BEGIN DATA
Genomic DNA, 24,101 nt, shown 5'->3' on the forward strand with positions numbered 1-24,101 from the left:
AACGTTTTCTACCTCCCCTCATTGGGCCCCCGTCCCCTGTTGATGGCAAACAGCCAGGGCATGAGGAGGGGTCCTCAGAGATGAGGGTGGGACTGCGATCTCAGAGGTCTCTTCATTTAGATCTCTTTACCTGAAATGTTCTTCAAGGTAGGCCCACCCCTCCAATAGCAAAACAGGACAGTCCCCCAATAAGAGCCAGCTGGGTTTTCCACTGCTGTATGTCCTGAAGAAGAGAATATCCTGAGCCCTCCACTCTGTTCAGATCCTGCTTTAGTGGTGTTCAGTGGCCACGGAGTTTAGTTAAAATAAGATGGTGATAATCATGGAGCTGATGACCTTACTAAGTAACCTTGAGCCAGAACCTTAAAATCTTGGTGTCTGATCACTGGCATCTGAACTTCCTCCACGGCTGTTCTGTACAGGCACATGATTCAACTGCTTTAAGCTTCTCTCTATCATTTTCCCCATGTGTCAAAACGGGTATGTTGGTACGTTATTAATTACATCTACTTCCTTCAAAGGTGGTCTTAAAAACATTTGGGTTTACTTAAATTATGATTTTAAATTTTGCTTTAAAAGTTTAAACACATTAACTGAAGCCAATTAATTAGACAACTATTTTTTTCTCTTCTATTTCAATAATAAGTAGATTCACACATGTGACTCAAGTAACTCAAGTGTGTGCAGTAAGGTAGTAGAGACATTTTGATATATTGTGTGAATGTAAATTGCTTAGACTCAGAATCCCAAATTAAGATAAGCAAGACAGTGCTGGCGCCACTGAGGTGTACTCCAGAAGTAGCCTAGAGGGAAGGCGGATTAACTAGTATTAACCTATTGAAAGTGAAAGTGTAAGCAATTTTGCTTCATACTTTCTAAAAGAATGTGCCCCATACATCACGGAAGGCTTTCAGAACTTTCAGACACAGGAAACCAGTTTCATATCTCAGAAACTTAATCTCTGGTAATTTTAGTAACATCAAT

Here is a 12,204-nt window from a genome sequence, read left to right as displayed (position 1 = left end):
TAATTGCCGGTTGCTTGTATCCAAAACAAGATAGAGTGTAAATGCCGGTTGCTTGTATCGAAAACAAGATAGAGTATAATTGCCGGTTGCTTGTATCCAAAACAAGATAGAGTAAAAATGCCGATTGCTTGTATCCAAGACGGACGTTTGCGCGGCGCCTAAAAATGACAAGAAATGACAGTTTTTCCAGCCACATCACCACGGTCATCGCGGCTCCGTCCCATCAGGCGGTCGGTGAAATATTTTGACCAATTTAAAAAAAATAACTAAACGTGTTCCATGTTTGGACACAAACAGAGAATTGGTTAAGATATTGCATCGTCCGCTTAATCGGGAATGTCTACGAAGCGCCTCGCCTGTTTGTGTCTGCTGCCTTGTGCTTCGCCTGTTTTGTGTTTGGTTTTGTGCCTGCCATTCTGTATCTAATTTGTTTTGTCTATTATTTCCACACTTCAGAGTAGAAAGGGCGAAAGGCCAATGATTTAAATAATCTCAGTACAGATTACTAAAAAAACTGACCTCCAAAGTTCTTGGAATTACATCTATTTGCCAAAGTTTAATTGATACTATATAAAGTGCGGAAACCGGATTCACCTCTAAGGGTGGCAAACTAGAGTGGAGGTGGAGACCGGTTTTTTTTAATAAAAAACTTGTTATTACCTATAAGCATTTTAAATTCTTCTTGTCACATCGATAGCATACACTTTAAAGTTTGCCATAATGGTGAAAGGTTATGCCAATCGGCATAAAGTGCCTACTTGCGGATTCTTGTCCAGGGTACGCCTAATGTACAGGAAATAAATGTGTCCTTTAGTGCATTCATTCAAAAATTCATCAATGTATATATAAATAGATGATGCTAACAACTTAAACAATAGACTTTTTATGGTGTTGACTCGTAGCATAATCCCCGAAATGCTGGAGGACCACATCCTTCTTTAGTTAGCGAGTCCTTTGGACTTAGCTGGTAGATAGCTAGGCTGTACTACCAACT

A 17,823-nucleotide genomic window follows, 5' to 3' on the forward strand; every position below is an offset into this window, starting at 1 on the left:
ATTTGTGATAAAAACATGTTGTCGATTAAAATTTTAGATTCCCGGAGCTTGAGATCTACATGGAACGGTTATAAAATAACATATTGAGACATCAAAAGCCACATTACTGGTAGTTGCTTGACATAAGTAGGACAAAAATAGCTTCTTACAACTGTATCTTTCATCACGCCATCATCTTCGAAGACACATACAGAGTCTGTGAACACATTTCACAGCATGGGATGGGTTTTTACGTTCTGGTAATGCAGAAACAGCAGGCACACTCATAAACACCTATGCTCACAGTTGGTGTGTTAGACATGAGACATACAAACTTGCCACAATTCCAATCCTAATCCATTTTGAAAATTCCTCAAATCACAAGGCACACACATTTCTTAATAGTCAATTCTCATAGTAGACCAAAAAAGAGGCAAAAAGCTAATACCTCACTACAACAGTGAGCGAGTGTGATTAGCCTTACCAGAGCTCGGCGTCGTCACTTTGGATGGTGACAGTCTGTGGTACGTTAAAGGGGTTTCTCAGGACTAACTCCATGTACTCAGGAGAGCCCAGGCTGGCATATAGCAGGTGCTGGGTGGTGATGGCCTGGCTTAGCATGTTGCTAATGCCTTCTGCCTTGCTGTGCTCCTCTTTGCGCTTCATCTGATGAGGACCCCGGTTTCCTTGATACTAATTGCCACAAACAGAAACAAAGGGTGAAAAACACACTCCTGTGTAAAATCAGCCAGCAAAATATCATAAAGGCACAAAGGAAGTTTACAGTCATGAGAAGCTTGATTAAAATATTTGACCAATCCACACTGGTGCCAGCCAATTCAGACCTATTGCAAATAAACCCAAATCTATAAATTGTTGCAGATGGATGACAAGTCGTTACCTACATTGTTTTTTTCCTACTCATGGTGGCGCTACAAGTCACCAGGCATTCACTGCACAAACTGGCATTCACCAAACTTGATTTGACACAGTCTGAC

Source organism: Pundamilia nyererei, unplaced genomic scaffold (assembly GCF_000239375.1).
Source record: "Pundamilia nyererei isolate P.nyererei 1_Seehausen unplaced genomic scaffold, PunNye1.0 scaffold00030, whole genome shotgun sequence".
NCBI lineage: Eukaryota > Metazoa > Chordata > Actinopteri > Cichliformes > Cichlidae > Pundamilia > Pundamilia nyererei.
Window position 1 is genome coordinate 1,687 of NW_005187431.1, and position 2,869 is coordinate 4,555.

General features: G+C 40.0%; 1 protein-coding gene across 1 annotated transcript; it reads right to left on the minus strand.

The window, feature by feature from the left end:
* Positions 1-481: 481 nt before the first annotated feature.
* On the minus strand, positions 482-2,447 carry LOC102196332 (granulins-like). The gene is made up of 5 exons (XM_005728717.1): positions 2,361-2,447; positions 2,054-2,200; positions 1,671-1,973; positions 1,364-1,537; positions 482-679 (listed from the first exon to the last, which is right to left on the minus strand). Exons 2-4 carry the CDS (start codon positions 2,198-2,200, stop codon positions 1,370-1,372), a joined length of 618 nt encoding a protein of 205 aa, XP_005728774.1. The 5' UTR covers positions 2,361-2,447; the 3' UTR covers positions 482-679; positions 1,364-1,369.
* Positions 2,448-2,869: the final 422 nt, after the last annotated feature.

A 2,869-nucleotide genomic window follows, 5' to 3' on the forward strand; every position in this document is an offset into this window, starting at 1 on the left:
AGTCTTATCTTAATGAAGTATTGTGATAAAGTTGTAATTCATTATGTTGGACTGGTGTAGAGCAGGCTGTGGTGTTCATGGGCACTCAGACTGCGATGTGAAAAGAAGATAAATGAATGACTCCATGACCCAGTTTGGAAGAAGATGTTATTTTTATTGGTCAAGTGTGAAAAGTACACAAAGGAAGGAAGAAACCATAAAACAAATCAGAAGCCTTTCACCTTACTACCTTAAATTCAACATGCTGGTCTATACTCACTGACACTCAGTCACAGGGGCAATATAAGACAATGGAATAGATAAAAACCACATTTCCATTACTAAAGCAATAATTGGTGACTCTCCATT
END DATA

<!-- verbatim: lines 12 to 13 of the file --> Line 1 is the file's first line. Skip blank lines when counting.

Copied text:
The window, feature by feature from the left end:
* Positions 1-481: 481 nt before the first annotated feature.